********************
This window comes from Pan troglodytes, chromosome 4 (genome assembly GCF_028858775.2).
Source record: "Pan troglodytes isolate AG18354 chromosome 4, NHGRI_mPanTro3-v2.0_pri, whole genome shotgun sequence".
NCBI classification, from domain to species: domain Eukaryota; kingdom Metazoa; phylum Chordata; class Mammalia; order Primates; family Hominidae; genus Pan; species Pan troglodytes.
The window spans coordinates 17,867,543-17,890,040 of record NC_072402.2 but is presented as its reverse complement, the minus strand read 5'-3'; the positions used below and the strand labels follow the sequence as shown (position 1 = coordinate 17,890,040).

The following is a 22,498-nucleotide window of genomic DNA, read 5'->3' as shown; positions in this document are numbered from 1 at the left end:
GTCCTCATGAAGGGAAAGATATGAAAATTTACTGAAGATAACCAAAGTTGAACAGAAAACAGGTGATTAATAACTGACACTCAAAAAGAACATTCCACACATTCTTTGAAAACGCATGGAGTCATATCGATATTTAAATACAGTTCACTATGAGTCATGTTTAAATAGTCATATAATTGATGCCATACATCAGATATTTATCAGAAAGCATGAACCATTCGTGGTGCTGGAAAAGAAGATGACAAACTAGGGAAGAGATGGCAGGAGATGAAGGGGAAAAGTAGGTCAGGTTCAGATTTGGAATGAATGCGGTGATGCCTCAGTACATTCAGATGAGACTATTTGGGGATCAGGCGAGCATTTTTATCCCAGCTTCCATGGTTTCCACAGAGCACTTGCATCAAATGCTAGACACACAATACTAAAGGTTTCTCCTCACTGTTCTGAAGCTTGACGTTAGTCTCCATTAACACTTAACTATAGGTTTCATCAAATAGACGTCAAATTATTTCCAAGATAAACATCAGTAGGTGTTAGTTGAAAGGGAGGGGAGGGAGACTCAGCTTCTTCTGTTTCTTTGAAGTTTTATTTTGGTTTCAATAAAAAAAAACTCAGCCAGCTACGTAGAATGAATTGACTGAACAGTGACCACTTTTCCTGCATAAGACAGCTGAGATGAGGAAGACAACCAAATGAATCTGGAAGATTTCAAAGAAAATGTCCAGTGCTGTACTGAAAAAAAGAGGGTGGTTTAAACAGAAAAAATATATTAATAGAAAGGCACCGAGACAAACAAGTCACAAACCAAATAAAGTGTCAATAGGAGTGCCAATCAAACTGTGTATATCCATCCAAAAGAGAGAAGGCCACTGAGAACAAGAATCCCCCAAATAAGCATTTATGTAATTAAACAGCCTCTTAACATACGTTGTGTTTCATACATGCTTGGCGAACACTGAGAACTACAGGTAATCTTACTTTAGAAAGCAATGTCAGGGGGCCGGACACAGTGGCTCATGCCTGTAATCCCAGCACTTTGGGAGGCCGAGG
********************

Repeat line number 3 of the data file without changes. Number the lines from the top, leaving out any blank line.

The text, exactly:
NCBI classification, from domain to species: domain Eukaryota; kingdom Metazoa; phylum Chordata; class Mammalia; order Primates; family Hominidae; genus Pan; species Pan troglodytes.